Many European policymakers are rightly concerned about the threat of harmful content online. Alongside the issue of online disinformation, access to content promoting terrorism and the increasing prevalence of hate speech have all recently made headlines. To address this problem, in September 2018 the European Commission proposed a regulation aimed at “preventing the dissemination of terrorist content online” which would require any Internet company offering services in the EU to monitor and remove content that incites terrorist acts. Unfortunately, there are two major problems with the proposal as it stands.
First, the Commission’s proposal sets an unreasonable requirement for how quickly companies must take down content. The proposal would require companies to remove harmful content within one hour upon notification by the government. This time frame is impractical for large companies, and even more unworkable for those with fewer resources. It is worth remembering that many online services operate with thin margins. Twitter, for example, only became profitable in late 2017. Thus this proposal would limit competition, as startups would be unlikely to have the capacity to monitor and take down content fast enough and may instead simply avoid the European market. In addition, the regulation would apply equally to all types of Internet companies, big and small.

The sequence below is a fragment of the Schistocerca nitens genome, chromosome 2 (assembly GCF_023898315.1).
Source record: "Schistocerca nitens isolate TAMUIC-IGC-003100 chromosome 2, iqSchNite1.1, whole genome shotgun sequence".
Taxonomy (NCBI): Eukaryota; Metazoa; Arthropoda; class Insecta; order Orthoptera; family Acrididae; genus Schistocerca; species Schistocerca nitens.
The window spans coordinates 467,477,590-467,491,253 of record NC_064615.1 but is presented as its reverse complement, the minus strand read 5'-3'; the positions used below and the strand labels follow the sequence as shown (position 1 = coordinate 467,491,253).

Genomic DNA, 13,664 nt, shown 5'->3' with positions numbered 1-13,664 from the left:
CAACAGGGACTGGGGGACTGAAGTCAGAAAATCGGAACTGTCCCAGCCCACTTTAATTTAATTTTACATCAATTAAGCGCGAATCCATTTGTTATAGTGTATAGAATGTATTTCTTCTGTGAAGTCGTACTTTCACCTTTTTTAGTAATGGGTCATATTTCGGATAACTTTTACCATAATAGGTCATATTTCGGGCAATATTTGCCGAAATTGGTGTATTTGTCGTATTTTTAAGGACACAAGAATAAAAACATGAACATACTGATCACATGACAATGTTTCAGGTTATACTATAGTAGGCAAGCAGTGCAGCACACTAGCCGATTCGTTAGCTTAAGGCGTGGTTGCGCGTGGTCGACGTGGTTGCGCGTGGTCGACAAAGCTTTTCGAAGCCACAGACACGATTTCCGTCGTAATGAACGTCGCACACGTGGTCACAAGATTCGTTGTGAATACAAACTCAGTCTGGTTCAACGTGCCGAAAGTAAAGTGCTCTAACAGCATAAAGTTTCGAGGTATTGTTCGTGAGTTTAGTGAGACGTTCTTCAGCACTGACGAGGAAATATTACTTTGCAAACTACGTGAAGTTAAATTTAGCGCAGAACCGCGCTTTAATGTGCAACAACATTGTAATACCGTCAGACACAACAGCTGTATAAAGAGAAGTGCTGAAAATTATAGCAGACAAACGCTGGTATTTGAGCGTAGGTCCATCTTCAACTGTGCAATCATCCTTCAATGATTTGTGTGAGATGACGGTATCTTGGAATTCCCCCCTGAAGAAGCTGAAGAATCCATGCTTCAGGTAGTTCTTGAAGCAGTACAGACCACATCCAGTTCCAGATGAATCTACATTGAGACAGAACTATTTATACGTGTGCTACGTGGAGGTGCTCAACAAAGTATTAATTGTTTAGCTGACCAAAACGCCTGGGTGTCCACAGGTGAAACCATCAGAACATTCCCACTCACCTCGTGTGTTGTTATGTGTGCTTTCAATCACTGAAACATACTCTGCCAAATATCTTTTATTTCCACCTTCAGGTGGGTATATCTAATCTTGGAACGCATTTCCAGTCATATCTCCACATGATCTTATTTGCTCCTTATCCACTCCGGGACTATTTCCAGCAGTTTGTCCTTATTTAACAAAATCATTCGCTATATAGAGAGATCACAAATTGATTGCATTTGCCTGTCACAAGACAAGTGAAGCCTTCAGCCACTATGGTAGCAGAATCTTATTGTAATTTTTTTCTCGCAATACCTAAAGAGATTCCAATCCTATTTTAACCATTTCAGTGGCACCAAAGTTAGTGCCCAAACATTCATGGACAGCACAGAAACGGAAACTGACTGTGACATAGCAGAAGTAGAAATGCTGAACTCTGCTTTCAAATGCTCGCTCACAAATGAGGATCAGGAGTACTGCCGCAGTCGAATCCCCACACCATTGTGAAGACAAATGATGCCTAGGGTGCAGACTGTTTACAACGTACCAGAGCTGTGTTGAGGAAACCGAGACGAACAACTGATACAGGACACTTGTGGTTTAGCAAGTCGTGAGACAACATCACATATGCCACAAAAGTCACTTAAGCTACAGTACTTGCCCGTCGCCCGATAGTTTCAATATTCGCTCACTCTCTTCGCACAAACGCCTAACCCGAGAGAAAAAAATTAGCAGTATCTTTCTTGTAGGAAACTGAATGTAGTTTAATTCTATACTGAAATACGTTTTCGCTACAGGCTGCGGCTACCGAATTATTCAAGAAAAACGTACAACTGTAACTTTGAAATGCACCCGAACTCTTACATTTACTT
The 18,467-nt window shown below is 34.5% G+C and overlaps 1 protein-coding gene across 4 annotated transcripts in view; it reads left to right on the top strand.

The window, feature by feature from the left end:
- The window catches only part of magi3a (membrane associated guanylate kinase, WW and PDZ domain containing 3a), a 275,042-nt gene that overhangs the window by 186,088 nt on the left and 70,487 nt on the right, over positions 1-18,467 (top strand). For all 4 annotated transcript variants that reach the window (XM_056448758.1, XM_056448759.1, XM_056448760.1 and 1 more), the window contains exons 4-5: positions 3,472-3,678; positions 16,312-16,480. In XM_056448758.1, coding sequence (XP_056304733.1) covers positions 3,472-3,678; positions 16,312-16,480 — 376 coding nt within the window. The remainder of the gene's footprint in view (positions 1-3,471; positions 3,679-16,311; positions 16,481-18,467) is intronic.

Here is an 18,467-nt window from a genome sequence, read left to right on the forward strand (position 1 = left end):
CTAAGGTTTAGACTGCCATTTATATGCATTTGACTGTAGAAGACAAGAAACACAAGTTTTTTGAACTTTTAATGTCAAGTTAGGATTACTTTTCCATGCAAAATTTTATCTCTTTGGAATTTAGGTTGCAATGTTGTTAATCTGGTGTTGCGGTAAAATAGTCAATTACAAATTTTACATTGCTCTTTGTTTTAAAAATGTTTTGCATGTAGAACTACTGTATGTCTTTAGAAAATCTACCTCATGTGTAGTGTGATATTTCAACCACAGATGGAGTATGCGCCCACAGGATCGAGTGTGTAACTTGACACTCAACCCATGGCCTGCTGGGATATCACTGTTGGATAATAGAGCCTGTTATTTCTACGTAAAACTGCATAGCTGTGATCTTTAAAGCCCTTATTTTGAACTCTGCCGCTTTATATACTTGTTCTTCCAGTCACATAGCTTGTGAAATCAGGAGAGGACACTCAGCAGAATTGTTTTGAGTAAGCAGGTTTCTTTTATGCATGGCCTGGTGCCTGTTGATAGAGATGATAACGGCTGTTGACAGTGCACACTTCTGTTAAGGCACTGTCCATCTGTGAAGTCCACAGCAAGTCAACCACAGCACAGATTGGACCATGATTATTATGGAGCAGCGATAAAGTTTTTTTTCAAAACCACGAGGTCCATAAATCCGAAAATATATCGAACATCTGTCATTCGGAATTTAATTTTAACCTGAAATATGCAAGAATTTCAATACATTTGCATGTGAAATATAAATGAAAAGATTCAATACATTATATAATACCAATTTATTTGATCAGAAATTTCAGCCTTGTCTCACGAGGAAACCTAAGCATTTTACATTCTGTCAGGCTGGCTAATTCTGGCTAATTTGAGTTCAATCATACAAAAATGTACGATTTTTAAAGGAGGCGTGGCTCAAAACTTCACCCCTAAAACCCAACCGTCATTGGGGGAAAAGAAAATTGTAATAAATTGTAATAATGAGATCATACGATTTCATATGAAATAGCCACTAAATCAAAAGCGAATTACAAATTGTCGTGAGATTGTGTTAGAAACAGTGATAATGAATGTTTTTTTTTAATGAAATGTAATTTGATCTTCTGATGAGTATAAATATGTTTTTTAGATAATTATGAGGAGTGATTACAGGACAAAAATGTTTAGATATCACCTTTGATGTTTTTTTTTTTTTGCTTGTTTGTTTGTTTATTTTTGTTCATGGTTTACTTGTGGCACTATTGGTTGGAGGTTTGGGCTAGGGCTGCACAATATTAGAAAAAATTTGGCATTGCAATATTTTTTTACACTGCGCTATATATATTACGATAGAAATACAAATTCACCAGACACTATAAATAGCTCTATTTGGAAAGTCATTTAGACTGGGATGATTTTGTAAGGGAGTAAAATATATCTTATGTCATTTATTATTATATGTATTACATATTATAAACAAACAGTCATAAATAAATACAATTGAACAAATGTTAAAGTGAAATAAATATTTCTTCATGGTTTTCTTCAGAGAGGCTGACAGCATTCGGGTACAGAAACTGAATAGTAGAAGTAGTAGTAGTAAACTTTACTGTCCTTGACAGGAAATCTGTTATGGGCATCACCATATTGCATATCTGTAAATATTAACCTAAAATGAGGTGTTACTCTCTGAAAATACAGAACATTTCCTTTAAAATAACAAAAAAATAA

Second, because companies failing to promptly take action would face severe financial penalties—up to 4 percent of global turnover—they will have a strong incentive to be overzealous and err on the side of removing content so as to avoid the risk of fines. As a result, users will enjoy less free speech, as platforms will likely remove lawful content, including those holding important public interest, out of an abundance of caution.
EU policymakers should have anticipated these problems because similar problems of excessive blocking of legal content have already arise with Germany’s controversial Network Enforcement Law (NetzDG). Adopted in 2017, this law requires large social networks to remove illegal content within 24 hours of notification or face stiff penalties. The non-profit group Reporters Without Borders reports that the law has spurred companies to “delete large amounts of content that was in fact legal in an effort to ensure that they will not be punished.”
Rather than imposing unreasonable requirements on platforms and forcing them to overly police their users, EU policymakers should encourage more industry-government collaboration. After all, some companies have already been making rapid progress at removing significant amounts of illegal content without the constraints of a regulation. And these companies are also able to explore alternative solutions to removing content, such as facilitating counter speech to challenge and discredit hate speech.
Now that the digital copyright reforms have passed, policymakers working on the digital single market have shifted their attention to this file. However, they should not rush through because of legislative fatigue and political agendas. When objectives are common—in this case, the guarantee of a healthy Internet in a free society—broader ex-ante consultation with online platforms, users, and others would avoid shortcomings such as unrealistic requirements, misinformed demands on digital platforms, and unjustifiable government overreach.
Image credits Flickr user “altogetherfool”